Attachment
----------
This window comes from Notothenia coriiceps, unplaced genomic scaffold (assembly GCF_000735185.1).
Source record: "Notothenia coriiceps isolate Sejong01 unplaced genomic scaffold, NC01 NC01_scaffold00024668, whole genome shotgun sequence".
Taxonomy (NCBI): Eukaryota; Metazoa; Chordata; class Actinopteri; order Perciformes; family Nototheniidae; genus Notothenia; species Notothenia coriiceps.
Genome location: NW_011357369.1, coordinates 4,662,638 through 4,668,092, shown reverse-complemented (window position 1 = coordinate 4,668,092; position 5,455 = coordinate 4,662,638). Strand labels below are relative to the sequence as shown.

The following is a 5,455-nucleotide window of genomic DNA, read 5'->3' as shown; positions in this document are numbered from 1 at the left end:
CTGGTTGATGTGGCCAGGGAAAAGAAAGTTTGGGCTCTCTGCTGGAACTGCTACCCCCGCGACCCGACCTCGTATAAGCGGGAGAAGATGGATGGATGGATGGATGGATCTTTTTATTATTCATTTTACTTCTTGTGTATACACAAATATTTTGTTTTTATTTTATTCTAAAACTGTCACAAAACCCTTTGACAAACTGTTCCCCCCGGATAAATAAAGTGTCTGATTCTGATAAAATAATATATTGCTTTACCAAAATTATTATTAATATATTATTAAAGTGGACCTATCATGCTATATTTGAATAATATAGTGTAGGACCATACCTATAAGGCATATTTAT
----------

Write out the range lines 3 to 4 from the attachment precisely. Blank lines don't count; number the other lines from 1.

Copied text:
Taxonomy (NCBI): Eukaryota; Metazoa; Chordata; class Actinopteri; order Perciformes; family Nototheniidae; genus Notothenia; species Notothenia coriiceps.
Genome location: NW_011357369.1, coordinates 4,662,638 through 4,668,092, shown reverse-complemented (window position 1 = coordinate 4,668,092; position 5,455 = coordinate 4,662,638). Strand labels below are relative to the sequence as shown.